Why not cheat? Receive the benefit and not reciprocate. It seems it would be beneficial to cheat. Actually there are two forms of cheating: gross and subtle. Gross Cheating is defined by Trivers as when "the cheater fails to reciprocate at all, and the altruist suffers the costs of whatever altruism he has dispensed without any compensating benefits", and Subtle Cheating is defined as when the relationship "involves reciprocating, but [one party is] always attempting to give less than one was given" (Brown, 1993). So why not cheat? Why is it beneficial to not cheat? Why does selection favor the noncheater? Because the benefits of cheating will not out weigh the adverse effects on life which could happen if the altruist decides not to have anything to do with the cheater. For if the altruist decides to separate itself from the cheater, the cheater not only loses a future reciprocation, it loses the relationship upon which many exchanges could take place between itself and the altruist. Selection favors the noncheater for this reason; this relationship of seemingly altruistic exchanges.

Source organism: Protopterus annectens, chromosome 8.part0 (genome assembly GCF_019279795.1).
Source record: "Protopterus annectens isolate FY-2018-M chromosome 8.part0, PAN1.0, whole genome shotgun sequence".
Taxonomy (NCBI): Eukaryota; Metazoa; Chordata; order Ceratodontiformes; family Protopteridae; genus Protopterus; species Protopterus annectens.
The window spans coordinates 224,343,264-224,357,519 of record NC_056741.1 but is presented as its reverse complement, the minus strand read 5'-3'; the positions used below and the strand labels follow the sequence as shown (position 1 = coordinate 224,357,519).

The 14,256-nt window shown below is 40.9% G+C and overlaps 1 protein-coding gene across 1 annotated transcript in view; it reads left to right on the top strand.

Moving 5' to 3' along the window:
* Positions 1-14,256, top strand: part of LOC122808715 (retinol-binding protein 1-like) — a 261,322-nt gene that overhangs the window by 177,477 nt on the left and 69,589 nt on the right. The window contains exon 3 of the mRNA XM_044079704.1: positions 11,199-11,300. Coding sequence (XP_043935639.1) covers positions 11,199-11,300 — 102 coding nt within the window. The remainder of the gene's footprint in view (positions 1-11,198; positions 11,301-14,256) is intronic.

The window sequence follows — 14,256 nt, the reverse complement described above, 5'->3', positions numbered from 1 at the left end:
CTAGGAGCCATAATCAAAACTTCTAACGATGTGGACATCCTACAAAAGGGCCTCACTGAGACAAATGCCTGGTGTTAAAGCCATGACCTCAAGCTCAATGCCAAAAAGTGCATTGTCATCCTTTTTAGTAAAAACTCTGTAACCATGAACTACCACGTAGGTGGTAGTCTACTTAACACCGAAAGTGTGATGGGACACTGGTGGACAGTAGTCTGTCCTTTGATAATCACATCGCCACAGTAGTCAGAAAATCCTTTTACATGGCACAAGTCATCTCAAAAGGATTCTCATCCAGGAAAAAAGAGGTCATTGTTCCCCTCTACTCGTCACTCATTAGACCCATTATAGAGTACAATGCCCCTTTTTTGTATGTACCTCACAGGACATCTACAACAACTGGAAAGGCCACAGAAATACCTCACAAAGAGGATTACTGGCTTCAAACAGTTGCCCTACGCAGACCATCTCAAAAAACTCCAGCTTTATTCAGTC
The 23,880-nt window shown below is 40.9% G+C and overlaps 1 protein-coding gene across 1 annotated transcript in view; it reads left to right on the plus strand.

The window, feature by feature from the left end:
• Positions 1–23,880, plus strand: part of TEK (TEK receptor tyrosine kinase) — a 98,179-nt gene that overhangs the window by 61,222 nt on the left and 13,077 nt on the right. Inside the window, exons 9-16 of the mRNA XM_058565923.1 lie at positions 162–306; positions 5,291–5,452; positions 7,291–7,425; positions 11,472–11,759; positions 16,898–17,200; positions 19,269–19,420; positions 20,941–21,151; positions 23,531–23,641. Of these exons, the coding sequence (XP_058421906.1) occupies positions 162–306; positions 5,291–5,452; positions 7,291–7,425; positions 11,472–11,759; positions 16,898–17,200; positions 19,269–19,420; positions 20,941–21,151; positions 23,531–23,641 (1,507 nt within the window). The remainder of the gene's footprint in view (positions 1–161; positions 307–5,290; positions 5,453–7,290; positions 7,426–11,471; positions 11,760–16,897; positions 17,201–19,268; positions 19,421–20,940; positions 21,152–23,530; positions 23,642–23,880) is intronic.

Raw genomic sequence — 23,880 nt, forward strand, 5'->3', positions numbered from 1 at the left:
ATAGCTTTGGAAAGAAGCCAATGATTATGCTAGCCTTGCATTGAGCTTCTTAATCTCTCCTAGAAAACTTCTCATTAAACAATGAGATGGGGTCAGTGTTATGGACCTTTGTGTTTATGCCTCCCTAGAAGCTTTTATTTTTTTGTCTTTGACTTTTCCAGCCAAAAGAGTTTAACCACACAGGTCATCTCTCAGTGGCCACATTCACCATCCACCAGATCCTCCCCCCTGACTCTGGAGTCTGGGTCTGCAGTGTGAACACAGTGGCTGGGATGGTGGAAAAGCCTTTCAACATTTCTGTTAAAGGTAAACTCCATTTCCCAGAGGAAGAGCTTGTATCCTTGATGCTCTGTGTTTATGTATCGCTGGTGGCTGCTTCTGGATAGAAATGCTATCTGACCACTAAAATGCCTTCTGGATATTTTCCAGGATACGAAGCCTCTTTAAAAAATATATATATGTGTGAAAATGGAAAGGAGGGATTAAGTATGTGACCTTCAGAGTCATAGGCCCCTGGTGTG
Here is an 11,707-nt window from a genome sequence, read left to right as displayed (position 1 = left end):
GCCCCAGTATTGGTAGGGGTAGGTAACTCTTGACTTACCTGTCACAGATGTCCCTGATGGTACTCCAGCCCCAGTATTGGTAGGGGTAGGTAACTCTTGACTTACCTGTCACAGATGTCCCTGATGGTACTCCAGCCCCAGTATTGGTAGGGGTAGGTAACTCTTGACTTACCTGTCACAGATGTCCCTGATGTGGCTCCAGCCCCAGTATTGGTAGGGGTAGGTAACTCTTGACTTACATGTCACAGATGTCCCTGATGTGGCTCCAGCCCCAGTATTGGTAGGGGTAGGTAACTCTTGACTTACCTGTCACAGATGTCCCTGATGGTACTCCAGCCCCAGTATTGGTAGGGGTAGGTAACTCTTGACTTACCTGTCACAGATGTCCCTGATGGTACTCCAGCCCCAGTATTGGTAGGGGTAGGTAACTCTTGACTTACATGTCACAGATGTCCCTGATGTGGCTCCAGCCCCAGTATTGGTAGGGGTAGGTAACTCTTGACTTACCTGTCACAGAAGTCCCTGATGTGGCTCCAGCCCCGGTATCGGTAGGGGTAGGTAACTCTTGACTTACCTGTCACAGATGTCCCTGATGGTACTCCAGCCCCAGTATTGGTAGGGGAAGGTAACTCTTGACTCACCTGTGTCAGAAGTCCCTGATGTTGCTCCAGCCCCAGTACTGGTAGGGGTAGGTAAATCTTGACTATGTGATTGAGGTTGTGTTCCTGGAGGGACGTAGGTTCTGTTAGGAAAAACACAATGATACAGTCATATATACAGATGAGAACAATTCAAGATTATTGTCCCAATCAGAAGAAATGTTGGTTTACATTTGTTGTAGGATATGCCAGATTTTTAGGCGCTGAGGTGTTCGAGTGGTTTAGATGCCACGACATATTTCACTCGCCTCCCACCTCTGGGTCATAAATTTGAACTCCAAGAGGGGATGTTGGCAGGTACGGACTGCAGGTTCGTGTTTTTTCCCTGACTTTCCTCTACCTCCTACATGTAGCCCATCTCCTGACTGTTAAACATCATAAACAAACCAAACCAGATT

Altruistic behaviors are greatest when "there are many such altruistic situations in the lifetime of the altruists, when a given altruist repeatedly interacts with the same small set of individuals, and when pairs of altruists are exposed 'symmetrically' to altruistic situations", and some of these behaviors are: "helping in times of danger, sharing food, helping the sick or wounded, sharing implements, and sharing knowledge". Such, we have done in our history, perhaps this is why our system of behaviors and motivations are so complex, but that is the good thing about reciprocal altruism- it is "developmentally plastic" or changeable. And this is why reciprocal altruism is the law for the system of relationships we call ethics (Brown, 1993).